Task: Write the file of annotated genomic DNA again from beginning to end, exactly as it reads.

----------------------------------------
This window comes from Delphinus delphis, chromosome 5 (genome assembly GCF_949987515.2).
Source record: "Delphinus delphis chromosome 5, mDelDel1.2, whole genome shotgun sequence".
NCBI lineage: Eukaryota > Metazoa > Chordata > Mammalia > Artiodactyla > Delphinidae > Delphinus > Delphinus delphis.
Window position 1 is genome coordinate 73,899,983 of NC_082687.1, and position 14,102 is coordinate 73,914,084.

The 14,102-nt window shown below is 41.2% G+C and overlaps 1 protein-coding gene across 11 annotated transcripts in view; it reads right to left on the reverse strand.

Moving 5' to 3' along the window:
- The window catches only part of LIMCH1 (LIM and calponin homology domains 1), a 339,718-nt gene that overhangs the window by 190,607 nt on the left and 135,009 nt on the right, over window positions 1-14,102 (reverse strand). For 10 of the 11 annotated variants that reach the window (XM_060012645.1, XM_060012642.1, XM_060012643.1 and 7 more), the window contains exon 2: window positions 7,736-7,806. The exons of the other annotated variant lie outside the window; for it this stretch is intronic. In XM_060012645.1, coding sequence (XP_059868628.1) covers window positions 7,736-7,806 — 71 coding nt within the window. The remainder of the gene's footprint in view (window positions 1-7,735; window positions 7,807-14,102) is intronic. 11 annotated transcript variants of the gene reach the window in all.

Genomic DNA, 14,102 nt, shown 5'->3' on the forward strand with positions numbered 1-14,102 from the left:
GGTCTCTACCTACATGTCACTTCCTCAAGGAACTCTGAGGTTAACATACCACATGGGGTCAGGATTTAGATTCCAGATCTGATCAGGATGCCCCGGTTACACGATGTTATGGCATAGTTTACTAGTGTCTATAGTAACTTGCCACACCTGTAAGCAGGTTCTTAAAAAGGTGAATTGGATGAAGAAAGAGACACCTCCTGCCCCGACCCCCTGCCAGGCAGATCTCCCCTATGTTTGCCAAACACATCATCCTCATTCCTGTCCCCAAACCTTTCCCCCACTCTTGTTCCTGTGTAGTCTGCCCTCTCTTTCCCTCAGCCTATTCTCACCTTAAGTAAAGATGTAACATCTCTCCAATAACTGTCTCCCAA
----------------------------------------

This window comes from Delphinus delphis, chromosome 5 (genome assembly GCF_949987515.2).
Source record: "Delphinus delphis chromosome 5, mDelDel1.2, whole genome shotgun sequence".
NCBI lineage: Eukaryota > Metazoa > Chordata > Mammalia > Artiodactyla > Delphinidae > Delphinus > Delphinus delphis.
Window position 1 is genome coordinate 73,899,983 of NC_082687.1, and position 14,102 is coordinate 73,914,084.

The 14,102-nt window shown below is 41.2% G+C and overlaps 1 protein-coding gene across 11 annotated transcripts in view; it reads right to left on the reverse strand.

Moving 5' to 3' along the window:
- The window catches only part of LIMCH1 (LIM and calponin homology domains 1), a 339,718-nt gene that overhangs the window by 190,607 nt on the left and 135,009 nt on the right, over window positions 1-14,102 (reverse strand). For 10 of the 11 annotated variants that reach the window (XM_060012645.1, XM_060012642.1, XM_060012643.1 and 7 more), the window contains exon 2: window positions 7,736-7,806. The exons of the other annotated variant lie outside the window; for it this stretch is intronic. In XM_060012645.1, coding sequence (XP_059868628.1) covers window positions 7,736-7,806 — 71 coding nt within the window. The remainder of the gene's footprint in view (window positions 1-7,735; window positions 7,807-14,102) is intronic. 11 annotated transcript variants of the gene reach the window in all.

Genomic DNA, 14,102 nt, shown 5'->3' on the forward strand with positions numbered 1-14,102 from the left:
GGTCTCTACCTACATGTCACTTCCTCAAGGAACTCTGAGGTTAACATACCACATGGGGTCAGGATTTAGATTCCAGATCTGATCAGGATGCCCCGGTTACACGATGTTATGGCATAGTTTACTAGTGTCTATAGTAACTTGCCACACCTGTAAGCAGGTTCTTAAAAAGGTGAATTGGATGAAGAAAGAGACACCTCCTGCCCCGACCCCCTGCCAGGCAGATCTCCCCTATGTTTGCCAAACACATCATCCTCATTCCTGTCCCCAAACCTTTCCCCCACTCTTGTTCCTGTGTAGTCTGCCCTCTCTTTCCCTCAGCCTATTCTCACCTTAAGTAAAGATGTAACATCTCTCCAATAACTGTCTCCCAA